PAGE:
A PBX (Private Branch Exchange) is a private telephone network that companies or organizations use to manage incoming and outgoing phone calls, as well as communicate internally.
A Private Branch Exchange is called to connect telephone extensions to the Public Switched Telephone Network (PSTN). The latter is the aggregate of the world’s circuit-switched telephone networks, which are operated by national, regional, or local telephony operators, providing infrastructure and services for public telecommunication.
As compared to proprietary systems, PBX phone systems usually deliver much more flexibility since they use open standards and interfaces. The operation of contemporary PBX phone systems is based on standard hardware, which is more affordable and can be replaced more easily, which can’t be said about closed systems.
Private Branch Exchange (PBX) Structure and Operation.
The term PBX was first used to show how switchboard operators managed company switchboards through the manual use of cord circuits. Later, the manual systems were replaced by automated electromechanical switches and electronic switching systems.
To distinguish between these two systems, the terms PABX or private automatic branch exchange and PMBX or private manual branch exchange began to be used by the professionals in the field. Nowadays, PBX is the most widely-used in the industry and refers to complex, in-house telephony switching systems of all types.
A PBX or Private Branch Exchange consists of both hardware and software. It connects to communication devices the way telephone adapters, hubs, switches, routers and telephone sets do.
These systems feature different sizes and complexity: you can find both too expensive and complex corporate communication PBX systems, as well as basic plans that are hosted on the cloud for a 2-digit monthly fee. You can also find simple PBX systems at home designed with basic features, serving as an upgrade to your existing traditional phone line.
A PBX is made up of:
- Telephone trunk (multiple phone) lines that terminate at the PBX
- A computer with memory that’s responsible for managing the switching of the calls within the PBX, and in and out of it
- The network of lines within the PBX
- A console or switchboard for a human operator (optional)
If you use a PBX phone system within your company or organization, you can communicate both internally and with the outside world through different communication channels like Voice over IP (VoIP), Integrated Services Digital Network (ISDN) or analog.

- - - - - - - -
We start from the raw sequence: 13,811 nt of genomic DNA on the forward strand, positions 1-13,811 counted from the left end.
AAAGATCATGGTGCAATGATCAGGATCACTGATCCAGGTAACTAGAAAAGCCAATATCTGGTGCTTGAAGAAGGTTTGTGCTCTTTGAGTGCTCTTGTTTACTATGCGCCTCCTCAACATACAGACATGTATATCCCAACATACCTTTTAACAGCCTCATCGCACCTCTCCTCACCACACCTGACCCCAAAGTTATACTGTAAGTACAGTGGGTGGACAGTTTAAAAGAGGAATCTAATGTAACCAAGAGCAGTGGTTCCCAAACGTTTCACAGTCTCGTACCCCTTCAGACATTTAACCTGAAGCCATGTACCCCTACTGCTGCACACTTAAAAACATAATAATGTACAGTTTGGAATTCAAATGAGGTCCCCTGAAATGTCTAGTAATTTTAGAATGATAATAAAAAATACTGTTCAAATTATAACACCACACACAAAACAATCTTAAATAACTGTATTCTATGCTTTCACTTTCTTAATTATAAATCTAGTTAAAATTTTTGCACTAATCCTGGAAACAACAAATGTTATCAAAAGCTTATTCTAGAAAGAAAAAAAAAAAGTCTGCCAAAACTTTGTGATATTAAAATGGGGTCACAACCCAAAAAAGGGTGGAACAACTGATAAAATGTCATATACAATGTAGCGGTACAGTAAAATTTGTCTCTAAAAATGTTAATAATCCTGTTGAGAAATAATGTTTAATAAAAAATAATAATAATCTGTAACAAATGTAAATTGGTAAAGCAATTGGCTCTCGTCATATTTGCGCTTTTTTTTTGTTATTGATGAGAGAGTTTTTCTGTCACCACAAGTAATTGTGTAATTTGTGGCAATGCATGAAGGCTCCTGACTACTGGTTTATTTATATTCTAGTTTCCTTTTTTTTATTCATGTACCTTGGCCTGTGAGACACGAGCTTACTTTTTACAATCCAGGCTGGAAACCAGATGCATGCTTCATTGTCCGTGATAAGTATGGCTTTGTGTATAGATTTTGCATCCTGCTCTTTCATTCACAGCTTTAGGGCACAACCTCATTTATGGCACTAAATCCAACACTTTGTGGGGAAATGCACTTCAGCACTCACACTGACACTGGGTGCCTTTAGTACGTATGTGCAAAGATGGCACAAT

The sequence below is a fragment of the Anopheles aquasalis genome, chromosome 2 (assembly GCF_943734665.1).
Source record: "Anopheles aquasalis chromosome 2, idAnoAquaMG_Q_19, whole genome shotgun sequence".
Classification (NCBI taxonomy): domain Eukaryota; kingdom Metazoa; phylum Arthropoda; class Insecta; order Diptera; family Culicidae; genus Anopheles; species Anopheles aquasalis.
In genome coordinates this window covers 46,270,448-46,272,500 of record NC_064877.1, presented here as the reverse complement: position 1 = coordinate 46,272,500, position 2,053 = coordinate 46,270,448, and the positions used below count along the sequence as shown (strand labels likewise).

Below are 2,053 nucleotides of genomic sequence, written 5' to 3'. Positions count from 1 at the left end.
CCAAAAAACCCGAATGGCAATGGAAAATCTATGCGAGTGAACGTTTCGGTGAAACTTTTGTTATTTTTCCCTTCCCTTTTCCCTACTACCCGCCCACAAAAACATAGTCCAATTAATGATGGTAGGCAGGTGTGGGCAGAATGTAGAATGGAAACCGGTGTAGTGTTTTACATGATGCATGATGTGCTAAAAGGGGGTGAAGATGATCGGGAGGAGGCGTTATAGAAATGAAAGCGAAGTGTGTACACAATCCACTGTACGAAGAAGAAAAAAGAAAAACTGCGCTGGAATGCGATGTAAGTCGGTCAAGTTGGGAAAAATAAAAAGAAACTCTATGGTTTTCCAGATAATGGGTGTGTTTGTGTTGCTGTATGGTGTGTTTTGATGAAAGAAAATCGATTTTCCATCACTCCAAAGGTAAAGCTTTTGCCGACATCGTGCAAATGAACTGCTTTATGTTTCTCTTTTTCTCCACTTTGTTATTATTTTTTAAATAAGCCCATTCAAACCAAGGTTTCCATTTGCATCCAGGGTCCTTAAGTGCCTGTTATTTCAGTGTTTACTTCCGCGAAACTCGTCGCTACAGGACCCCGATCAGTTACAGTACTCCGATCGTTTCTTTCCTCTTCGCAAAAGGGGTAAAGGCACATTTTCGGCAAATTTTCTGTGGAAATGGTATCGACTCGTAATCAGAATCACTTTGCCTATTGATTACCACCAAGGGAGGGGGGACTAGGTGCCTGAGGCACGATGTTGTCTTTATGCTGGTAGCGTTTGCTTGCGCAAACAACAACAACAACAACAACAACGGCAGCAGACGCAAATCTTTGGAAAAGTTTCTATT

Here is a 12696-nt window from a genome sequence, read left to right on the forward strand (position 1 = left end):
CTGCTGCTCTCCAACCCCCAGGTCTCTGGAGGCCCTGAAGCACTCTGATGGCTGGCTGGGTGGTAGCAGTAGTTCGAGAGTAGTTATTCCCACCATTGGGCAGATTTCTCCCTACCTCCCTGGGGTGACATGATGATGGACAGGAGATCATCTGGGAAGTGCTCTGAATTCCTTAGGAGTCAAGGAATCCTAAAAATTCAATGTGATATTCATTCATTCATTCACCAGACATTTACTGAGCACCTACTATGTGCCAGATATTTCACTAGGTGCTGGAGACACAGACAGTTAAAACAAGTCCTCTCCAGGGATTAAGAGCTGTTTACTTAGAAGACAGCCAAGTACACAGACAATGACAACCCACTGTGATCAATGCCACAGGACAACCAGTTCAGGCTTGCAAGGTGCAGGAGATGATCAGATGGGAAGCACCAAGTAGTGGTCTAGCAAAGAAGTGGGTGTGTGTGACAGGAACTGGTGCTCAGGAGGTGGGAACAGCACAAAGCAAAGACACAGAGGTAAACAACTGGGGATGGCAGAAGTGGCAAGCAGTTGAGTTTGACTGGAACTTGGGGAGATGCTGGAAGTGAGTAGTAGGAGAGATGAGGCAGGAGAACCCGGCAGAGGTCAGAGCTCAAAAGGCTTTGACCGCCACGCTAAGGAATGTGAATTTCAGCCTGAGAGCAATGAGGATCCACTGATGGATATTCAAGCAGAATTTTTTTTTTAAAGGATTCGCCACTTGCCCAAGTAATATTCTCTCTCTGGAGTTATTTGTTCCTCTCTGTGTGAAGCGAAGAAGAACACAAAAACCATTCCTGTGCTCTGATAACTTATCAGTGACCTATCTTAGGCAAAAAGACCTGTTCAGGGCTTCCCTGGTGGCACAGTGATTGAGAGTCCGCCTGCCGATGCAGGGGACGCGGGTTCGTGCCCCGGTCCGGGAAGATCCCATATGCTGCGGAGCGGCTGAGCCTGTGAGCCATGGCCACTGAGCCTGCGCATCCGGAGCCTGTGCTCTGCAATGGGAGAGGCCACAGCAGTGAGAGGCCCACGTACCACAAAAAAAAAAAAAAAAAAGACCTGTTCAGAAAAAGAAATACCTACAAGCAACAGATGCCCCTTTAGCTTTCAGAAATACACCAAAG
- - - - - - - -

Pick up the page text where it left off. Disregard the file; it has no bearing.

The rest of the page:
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Thanks to a PBX, you can have more phones than physical phone lines (PTSN). Moreover, you can make free calls between users. With a PBX, you can enjoy features like transfers, voicemail, call recording, interactive voice responses (IVRs), and automatic call distributor (ACD) call queues.
PBX Phone Systems. Types and Main Advantages.
PBX phone systems are of different types and have 2 main benefits for businesses that you can use to your advantage. These advantages include:
- Transferred Calls
Employees can transfer calls internally, setup an auto-attendant, or dial-by-name directory that enables callers to direct themselves to the right extension
- Shared Phone Lines
Employees can share just 10 phone lines
What about the different types of PBX? These are:
- Traditional Analog PBX
The technology of original PBX phone systems is landline-based. Their operation relies on a physical PBX hardware box. Traditional landline phone lines enter your office and get connected to a PBX box. Then, the phone lines are distributed to each office desk. Traditional PBXs are best for 50+ employees.
- IP PBX
Now, you can have an IP PBX phone system, which uses VoIP technology and IP networks like the Internet for call channeling. IP PBXs offer a wide range of features. These are best for 50+ employees.
- Hosted PBX
The operation of hosted PBX services is based on the cloud. The online companies providing these systems offer them against a monthly fee. The service is managed through the Internet. Hosted PBXs are generic and can’t be geared to your needs. However, they’re quite affordable and don’t require any upfront investment. Hosted PBXs are best for 5-50 employees.
- Virtual PBX
Virtual PBXs can be characterized as “light” versions of hosted PBXs. The operation of a virtual PBX is similar to that of a hosted PBX, but, generally, comes with fewer features. It can be a good option for those who need a professional-sounding phone system quickly and affordably. However, a virtual PBX can be more expensive in the long-run.
PBX phone systems help businesses enjoy reduced costs. Of course, the exact savings depend on companies. However, with a PBX, you, as a business owner, don’t have to run a line from every phone in the building to the telephone company’s central office.
What’s the most important feature of a PBX phone system that would make you use it for your company? We’d love for you to share it with us in the comments below.